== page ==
A monster has long patrolled the depths of the glacial lake in Lauren Groff’s new novel, but the more intrusive beasts in this outstanding literary debut are far more likely to stand on dry land. Or at least they once did. The Monsters of Templeton revels in uncomfortable secrets of the past as its contemporary characters wrangle with slippery questions about the present.
From the book’s opening sentence — “The day I returned to Templeton steeped in disgrace, the 50-foot corpse of a monster surfaced in Lake Glimmerglass” — Groff’s ingratiating prose ensnares and drags us into the mixed-up life and twisted genealogy of Willie Upton, the scion of Templeton’s founding family. But Groff, a short-story writer who lives in Gainesville, Florida, isn’t exactly trespassing into Stephen King territory. The Monsters of Templeton is not a pure horror novel. There are supernatural earthquakes large and small in Groff’s slightly magical, slightly sinister version of her hometown of Cooperstown, New York. There’s that startling monster, of course, unleashing a media storm and unhinging the locals; then add the Averell Cottage ghost, a “washed-out inkstain, a violet shadow so vague and shy that it was only perceivable indirectly, like a leftover halo from gazing at a bare bulb too long.”
But forget the ghouls and cheap scares. What Groff is really digging at here is the enigma of the human spirit and how redemption and resilience shape our lives. The Monsters of Templeton is part mystery and part history, generating much of its appeal through the delightfully cranky, persistent Willie and a host of voices — maybe a few too many — from her tangled family tree.
Before her inauspicious return, Willie, 28, was working on her Ph.D. in archaeology at Stanford, thrilled to be in Alaska seeking to unearth evidence of the first human’s path to the New World. A more modern dilemma, however, has dealt a setback: She had an affair with her married professor and subsequently attempted to run over his wife, the dean of students, with a bush plane. Now Willie, who may face criminal charges, has no job and no reason to stay in California. She also realizes she might be pregnant. Where else is she to go but home?
Sanctuary, however, proves elusive. The death of the monster, a village myth turned rotting, stinking fact, unsettles everyone, even the Running Buds, a benign group of post-middle-aged men who form a sort of Greek chorus. The town has morphed from bucolic paradise to tourist trap, its cozy mom-and-pop stores overtaken by baseball-souvenir shops.
“In the past,” Willie says, “the tourists had never really taken up much of our attention. … We thought that a few Little Leaguers wouldn’t be able to change the topography of the town that much. We didn’t expect that they would bring their parents, and that the parents (cheesy, loud people with cellulite under their shorts and minivans soaped up with TEMPLETON OR BUST! and CHESTERTON CHARGERS ARE #1!) would demand cheap restaurants and a better grocery store and plasticky chain hotels and miniature golf.”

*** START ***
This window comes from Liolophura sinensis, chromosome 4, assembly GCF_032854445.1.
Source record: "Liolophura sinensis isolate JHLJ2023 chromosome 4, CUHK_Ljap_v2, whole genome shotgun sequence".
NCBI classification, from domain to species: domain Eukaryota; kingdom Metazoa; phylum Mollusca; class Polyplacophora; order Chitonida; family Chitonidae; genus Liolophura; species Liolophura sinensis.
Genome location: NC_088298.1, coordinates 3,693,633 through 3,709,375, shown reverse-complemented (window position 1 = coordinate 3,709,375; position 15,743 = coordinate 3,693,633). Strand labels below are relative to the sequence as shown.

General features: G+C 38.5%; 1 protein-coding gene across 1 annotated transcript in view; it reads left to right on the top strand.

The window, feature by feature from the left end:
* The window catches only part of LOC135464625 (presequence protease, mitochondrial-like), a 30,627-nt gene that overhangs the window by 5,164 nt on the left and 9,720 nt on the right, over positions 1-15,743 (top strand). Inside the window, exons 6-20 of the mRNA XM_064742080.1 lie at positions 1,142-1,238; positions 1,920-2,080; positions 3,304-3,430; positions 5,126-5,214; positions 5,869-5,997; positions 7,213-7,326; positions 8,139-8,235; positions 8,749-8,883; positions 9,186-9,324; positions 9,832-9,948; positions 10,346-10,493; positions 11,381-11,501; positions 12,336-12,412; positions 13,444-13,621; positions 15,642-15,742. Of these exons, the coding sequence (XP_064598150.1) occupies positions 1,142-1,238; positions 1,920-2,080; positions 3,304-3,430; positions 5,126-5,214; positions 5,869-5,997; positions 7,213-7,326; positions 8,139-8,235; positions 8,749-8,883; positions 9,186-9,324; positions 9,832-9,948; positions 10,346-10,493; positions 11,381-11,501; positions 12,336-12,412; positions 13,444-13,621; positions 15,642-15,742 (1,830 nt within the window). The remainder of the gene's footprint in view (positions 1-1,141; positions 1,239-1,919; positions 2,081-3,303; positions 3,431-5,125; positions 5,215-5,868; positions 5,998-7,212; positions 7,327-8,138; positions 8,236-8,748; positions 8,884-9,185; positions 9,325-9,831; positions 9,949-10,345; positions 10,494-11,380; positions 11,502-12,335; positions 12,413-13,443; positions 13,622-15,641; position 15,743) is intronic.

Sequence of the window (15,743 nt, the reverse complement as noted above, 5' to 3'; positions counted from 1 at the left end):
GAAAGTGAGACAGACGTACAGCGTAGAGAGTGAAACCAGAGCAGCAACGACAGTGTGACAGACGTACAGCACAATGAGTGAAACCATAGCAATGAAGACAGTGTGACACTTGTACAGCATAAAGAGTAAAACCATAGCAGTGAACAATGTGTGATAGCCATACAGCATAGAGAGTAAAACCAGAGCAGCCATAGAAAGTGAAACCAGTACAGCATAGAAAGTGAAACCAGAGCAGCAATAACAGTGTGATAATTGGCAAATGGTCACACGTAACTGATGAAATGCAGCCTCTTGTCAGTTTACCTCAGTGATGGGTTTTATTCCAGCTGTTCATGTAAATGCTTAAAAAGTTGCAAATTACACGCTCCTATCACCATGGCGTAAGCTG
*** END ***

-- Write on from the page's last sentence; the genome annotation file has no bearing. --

But the most shocking discovery comes when Willie’s genial, born-again, former-hippie mom Vi confesses that Willie is not the result of some sticky communal love. On the contrary, her father lives in Templeton and is also a descendant of civic patriarch Marmaduke Temple. Vi refuses to reveal his name, even though she knows her daughter’s specialty is excavating the truth; this obviously contrived development sets Willie off on a summer-long project of discovery.
In her introduction, Groff acknowledges her debt to James Fenimore Cooper, who also changed Cooperstown to Templeton in his novel The Pioneers. She writes that as her novel took shape, Cooper’s characters — Marmaduke Temple, Natty Bumppo, the Mohican chief Chingachgook — “knocked on the door and joined the party.” Funny, then, that Groff’s modern characters possess the real sticking power. There are a few too many ancestors, and some ramble on occasion. To keep them straight, a reader can refer to the genealogy at the end of the book, but, frankly, peeking ahead is cheating.
Still, the ingenious use of photo illustrations of Willie’s relatives is irresistibly effective, and, as Willie works to unearth her father’s identity, Groff turns her story into a meditation on the nature of change and how evolution — of a place, a family, a person — even if it’s difficult and unsettling, can bring joyous rewards. Once in high school, Willie tells us, she swam in Lake Glimmerglass long past midnight. “I could feel a tremendous thing moving in the depths below me, something vast and white and singing.” Maybe the monster isn’t a monster at all but something more vast, more vital: hope, signaling grand possibilities ahead. Come on, says Groff. Just jump in, and find out.